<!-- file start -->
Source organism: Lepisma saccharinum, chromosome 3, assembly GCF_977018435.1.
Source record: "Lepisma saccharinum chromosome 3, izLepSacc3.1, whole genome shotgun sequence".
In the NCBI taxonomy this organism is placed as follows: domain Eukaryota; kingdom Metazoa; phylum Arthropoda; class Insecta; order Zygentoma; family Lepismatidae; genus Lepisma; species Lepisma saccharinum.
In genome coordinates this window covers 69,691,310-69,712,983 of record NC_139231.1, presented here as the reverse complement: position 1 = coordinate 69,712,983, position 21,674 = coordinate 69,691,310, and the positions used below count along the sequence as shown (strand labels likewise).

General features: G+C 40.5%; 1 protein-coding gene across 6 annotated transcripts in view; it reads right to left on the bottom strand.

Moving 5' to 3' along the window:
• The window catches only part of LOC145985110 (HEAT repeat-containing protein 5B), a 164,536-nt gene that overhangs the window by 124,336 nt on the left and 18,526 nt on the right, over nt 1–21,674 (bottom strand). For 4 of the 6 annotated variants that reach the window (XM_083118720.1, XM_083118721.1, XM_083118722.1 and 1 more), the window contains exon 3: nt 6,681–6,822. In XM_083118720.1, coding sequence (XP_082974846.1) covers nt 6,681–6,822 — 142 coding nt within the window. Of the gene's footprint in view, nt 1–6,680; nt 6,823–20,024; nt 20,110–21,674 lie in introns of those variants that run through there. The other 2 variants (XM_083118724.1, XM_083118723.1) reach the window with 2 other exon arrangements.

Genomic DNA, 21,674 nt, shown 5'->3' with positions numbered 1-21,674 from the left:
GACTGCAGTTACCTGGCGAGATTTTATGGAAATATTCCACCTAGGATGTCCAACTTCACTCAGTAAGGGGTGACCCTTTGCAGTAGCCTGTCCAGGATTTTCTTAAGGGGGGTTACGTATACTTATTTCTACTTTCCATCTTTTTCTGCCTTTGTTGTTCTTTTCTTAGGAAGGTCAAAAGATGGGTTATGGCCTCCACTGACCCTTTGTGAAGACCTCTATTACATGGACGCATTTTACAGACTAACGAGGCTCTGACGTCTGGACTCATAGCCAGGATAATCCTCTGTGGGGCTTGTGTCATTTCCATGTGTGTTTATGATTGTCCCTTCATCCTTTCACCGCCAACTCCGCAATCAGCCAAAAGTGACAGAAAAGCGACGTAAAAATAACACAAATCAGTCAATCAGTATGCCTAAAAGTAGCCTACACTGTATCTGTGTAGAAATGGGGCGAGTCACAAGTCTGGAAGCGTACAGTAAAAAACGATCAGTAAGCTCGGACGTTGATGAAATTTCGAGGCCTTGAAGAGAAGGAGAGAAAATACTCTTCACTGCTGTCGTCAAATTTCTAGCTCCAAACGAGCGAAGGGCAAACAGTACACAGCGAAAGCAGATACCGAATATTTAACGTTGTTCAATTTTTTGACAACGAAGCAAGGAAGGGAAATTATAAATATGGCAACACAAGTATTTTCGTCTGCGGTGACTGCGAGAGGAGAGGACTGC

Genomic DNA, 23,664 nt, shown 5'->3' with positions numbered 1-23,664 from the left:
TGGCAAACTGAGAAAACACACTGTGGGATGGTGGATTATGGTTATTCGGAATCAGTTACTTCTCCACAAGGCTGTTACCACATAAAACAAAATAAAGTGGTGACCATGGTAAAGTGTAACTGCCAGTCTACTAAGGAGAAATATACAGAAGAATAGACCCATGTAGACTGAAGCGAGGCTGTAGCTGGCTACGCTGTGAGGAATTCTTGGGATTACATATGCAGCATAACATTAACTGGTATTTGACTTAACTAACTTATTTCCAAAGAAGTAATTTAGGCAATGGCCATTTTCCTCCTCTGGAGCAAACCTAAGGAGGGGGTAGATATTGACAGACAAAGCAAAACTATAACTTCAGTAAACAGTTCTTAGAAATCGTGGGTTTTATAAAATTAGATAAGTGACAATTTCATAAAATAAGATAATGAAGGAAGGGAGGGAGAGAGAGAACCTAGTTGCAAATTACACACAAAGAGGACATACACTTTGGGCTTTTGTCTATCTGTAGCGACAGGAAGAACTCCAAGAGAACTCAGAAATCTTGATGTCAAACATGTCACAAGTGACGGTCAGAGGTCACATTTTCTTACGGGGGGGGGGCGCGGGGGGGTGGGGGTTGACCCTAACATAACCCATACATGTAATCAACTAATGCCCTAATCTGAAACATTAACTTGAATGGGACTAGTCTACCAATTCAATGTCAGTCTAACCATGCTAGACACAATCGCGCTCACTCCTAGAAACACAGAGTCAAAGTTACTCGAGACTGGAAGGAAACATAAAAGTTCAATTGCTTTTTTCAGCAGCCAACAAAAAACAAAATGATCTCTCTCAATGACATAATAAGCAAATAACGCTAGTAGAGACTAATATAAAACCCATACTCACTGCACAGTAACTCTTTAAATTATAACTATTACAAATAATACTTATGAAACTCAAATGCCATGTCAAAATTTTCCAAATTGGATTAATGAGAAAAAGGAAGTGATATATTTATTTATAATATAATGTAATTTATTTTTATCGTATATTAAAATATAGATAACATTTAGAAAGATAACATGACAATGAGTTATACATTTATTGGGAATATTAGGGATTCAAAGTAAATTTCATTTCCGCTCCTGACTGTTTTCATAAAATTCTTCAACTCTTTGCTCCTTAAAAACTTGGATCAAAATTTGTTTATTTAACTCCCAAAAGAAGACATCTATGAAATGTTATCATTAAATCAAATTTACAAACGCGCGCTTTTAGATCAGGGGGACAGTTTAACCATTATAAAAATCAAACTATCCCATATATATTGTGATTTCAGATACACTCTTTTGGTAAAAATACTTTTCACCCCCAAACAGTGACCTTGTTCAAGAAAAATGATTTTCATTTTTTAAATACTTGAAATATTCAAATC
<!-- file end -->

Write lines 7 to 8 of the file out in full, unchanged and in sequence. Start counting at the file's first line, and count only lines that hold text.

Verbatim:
• The window catches only part of LOC145985110 (HEAT repeat-containing protein 5B), a 164,536-nt gene that overhangs the window by 124,336 nt on the left and 18,526 nt on the right, over nt 1–21,674 (bottom strand). For 4 of the 6 annotated variants that reach the window (XM_083118720.1, XM_083118721.1, XM_083118722.1 and 1 more), the window contains exon 3: nt 6,681–6,822. In XM_083118720.1, coding sequence (XP_082974846.1) covers nt 6,681–6,822 — 142 coding nt within the window. Of the gene's footprint in view, nt 1–6,680; nt 6,823–20,024; nt 20,110–21,674 lie in introns of those variants that run through there. The other 2 variants (XM_083118724.1, XM_083118723.1) reach the window with 2 other exon arrangements.

Genomic DNA, 21,674 nt, shown 5'->3' with positions numbered 1-21,674 from the left: